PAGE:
Inflation surged by 6.8% in the US Photograph:( Reuters )
As per the latest data, the surge comes as a result of an increase in component indexes. Some of the large contributors are: gasoline, shelter, food, used cars and trucks
For the first time in decades, consumer prices in the US surged by 6.8 per cent in November, reveals the latest data by the Consumer Price Index data This comes as the highest annual inflation rate since June 1982.
As per the latest data, the surge comes as a result of an increase in component indexes. Some of the large contributors are: gasoline, shelter, food, used cars and trucks.
Inflation has been a matter of concern since the pandemic has hit the globe.
The energy index saw a surge of 3.5 per cent in November as the gasoline index increased by 6.1 per cent. The food index saw an increase of 0.7 per cent as the index for food at home rose 0.8 per cent.
Acknowledging the current scenario, US President Joe Biden said, "Today's numbers reflect the pressures that economies around the world are facing as we emerge from a global pandemic, prices are rising."
Deeming inflation as "a real bump in the road," he said that "price and cost increase are slowing, although not as quickly as we'd like."
The food index increased 0.7 per cent in November after rising 0.9 per cent in both September and October. The food at home index increased 0.8 per cent in November. The indexes for other food at home and fruits and vegetables both increased by 1 per cent in November.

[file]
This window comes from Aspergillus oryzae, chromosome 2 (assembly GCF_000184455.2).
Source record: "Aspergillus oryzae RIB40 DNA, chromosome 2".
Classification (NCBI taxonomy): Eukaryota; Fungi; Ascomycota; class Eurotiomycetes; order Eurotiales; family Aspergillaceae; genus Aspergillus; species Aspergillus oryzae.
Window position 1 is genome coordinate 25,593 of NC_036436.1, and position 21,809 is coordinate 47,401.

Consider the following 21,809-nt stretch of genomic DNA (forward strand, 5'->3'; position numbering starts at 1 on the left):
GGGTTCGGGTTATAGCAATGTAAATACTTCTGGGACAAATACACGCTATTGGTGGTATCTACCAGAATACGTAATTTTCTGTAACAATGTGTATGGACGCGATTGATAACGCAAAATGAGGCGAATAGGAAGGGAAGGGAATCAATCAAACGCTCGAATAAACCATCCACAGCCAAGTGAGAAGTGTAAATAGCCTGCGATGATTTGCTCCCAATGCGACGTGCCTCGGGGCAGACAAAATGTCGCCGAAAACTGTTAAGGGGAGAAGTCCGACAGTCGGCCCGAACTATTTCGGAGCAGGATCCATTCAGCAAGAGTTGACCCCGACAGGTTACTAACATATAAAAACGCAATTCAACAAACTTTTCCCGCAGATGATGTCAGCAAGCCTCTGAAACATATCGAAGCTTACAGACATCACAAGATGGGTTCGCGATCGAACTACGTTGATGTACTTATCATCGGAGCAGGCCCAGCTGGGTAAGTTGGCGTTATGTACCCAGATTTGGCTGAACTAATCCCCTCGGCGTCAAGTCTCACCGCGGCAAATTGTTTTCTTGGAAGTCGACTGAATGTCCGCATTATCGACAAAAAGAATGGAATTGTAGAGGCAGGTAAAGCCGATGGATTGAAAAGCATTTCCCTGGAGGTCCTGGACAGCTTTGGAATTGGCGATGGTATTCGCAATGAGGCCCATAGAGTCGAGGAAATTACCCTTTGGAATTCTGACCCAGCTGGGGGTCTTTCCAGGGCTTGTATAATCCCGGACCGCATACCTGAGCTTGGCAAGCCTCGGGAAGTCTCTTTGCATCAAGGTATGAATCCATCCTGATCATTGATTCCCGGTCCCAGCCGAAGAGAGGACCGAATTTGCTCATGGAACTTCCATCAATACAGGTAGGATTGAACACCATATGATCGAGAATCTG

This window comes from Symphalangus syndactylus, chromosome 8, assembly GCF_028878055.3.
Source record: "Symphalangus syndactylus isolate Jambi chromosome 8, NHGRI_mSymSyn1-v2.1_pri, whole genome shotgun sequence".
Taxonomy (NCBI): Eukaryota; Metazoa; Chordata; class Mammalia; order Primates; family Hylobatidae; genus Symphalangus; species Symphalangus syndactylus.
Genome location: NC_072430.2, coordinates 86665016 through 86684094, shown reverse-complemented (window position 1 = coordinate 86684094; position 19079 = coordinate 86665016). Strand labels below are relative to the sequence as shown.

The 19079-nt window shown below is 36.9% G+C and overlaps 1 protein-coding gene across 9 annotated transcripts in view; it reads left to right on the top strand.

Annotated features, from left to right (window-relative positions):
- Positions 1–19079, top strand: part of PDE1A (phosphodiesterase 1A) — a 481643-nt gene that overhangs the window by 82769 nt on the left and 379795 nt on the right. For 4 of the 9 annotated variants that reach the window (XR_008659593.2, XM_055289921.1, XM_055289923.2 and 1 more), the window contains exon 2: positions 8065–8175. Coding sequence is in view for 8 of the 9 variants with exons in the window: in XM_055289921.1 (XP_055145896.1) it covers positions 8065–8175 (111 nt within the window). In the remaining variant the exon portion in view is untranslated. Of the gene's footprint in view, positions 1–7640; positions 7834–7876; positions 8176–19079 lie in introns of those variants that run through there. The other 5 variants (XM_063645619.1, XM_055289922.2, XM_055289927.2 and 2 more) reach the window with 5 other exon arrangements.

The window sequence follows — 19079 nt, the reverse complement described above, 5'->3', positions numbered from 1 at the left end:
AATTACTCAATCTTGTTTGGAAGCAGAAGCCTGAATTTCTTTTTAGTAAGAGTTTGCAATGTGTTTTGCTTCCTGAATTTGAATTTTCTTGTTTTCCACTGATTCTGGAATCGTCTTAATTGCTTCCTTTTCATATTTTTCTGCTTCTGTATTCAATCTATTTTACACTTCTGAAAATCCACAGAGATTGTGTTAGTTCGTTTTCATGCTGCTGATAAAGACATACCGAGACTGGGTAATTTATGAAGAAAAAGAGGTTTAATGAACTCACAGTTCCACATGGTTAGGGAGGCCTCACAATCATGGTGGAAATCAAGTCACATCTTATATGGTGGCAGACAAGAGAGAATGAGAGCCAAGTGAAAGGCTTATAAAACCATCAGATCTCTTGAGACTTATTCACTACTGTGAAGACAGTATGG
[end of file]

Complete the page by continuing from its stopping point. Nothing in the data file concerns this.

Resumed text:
The index for meats, poultry, fish, and eggs rose 0.9 per cent. Within this group, the index for pork surged drastically by 2.2 per cent. However, the index for eggs declined in November by 2.7 per cent.
In terms of energy, it rose by 3.5 per cent in November after there was a 4.8 per cent hike in October. The gasoline index rose 6.1 per cent in November. The electricity index increased 0.3 per cent. The index for natural gas also saw a minor surge of 0.6 per cent.
Mickey Levy, chief economist covering the Americas and Asia at Berenberg Capital Markets, highlighted the supply bottlenecks, the Federal Reserve's low-interest-rate policies and pandemic recovery legislation.
"The Biden administration fears the negative political fallout of the impact of higher inflation on households and is trying to defer the blame on special factors," Levy said
Earlier, in October, Inflation across a variety of products in the US hit its highest point in more than 30 years. The consumer price index rose 6.2 per cent from a year ago. This is the most since December 1990.
(With inputs from agencies)